This page in other versions: 9.2 / 9.3 / 9.4 / 9.5 / current (9.6)  |  Development versions: devel  |  Unsupported versions: 7.3 / 7.4 / 8.0 / 8.1 / 8.2 / 8.3 / 8.4 / 9.0 / 9.1



CREATE DOMAIN -- define a new domain


CREATE DOMAIN name [ AS ] data_type
    [ COLLATE collation ]
    [ DEFAULT expression ]
    [ constraint [ ... ] ]

where constraint is:

[ CONSTRAINT constraint_name ]
{ NOT NULL | NULL | CHECK (expression) }


CREATE DOMAIN creates a new domain. A domain is essentially a data type with optional constraints (restrictions on the allowed set of values). The user who defines a domain becomes its owner.

If a schema name is given (for example, CREATE DOMAIN myschema.mydomain ...) then the domain is created in the specified schema. Otherwise it is created in the current schema. The domain name must be unique among the types and domains existing in its schema.

Domains are useful for abstracting common constraints on fields into a single location for maintenance. For example, several tables might contain email address columns, all requiring the same CHECK constraint to verify the address syntax. Define a domain rather than setting up each table's constraint individually.

To be able to create a domain, you must have USAGE privilege on the underlying type.



The name (optionally schema-qualified) of a domain to be created.


The underlying data type of the domain. This can include array specifiers.


An optional collation for the domain. If no collation is specified, the underlying data type's default collation is used. The underlying type must be collatable if COLLATE is specified.

DEFAULT expression

The DEFAULT clause specifies a default value for columns of the domain data type. The value is any variable-free expression (but subqueries are not allowed). The data type of the default expression must match the data type of the domain. If no default value is specified, then the default value is the null value.

The default expression will be used in any insert operation that does not specify a value for the column. If a default value is defined for a particular column, it overrides any default associated with the domain. In turn, the domain default overrides any default value associated with the underlying data type.

CONSTRAINT constraint_name

An optional name for a constraint. If not specified, the system generates a name.


Values of this domain are prevented from being null (but see notes below).


Values of this domain are allowed to be null. This is the default.

This clause is only intended for compatibility with nonstandard SQL databases. Its use is discouraged in new applications.

CHECK (expression)

CHECK clauses specify integrity constraints or tests which values of the domain must satisfy. Each constraint must be an expression producing a Boolean result. It should use the key word VALUE to refer to the value being tested. Expressions evaluating to TRUE or UNKNOWN succeed. If the expression produces a FALSE result, an error is reported and the value is not allowed to be converted to the domain type.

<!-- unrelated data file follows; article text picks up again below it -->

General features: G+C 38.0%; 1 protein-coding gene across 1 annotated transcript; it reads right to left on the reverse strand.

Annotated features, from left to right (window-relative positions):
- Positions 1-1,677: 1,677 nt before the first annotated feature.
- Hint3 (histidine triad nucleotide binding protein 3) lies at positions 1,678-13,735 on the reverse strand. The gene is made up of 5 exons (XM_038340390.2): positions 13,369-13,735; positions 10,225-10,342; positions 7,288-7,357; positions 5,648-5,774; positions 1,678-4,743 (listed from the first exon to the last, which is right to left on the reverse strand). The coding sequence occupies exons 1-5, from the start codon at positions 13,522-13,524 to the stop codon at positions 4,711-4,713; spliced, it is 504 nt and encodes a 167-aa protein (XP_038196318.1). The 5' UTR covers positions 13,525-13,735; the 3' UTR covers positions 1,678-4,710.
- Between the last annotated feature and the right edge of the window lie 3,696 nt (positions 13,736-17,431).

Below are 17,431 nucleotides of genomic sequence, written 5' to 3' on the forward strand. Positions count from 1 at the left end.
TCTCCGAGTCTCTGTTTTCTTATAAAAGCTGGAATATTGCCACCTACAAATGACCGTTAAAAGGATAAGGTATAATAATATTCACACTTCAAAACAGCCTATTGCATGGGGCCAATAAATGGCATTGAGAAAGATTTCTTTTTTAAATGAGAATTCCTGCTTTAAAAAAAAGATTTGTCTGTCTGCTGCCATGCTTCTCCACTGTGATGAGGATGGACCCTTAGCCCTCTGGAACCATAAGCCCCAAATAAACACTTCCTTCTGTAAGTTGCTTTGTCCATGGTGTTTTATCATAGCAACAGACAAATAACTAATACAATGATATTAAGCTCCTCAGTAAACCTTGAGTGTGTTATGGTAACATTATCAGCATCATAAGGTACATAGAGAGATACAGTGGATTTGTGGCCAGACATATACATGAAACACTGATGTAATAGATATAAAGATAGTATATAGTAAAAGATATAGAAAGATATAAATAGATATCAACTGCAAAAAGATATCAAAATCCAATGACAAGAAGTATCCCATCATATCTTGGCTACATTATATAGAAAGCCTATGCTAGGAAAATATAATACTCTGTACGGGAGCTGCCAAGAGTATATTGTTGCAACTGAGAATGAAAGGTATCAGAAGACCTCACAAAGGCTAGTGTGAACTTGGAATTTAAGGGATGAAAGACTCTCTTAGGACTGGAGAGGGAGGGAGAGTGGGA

Currently, CHECK expressions cannot contain subqueries nor refer to variables other than VALUE.

When a domain has multiple CHECK constraints, they will be tested in alphabetical order by name. (PostgreSQL versions before 9.5 did not honor any particular firing order for CHECK constraints.)


Domain constraints, particularly NOT NULL, are checked when converting a value to the domain type. It is possible for a column that is nominally of the domain type to read as null despite there being such a constraint. For example, this can happen in an outer-join query, if the domain column is on the nullable side of the outer join. A more subtle example is

INSERT INTO tab (domcol) VALUES ((SELECT domcol FROM tab WHERE false));

The empty scalar sub-SELECT will produce a null value that is considered to be of the domain type, so no further constraint checking is applied to it, and the insertion will succeed.

It is very difficult to avoid such problems, because of SQL's general assumption that a null value is a valid value of every data type. Best practice therefore is to design a domain's constraints so that a null value is allowed, and then to apply column NOT NULL constraints to columns of the domain type as needed, rather than directly to the domain type.


This example creates the us_postal_code data type and then uses the type in a table definition. A regular expression test is used to verify that the value looks like a valid US postal code:

CREATE DOMAIN us_postal_code AS TEXT
   VALUE ~ '^\d{5}$'
OR VALUE ~ '^\d{5}-\d{4}$'

CREATE TABLE us_snail_addy (
  address_id SERIAL PRIMARY KEY,
  street1 TEXT NOT NULL,
  street2 TEXT,
  street3 TEXT,
  postal us_postal_code NOT NULL


The command CREATE DOMAIN conforms to the SQL standard.

Submit correction

If you see anything in the documentation that is not correct, does not match your experience with the particular feature or requires further clarification, please use this form to report a documentation issue.

Privacy Policy | About PostgreSQL
Copyright © 1996-2017 The PostgreSQL Global Development Group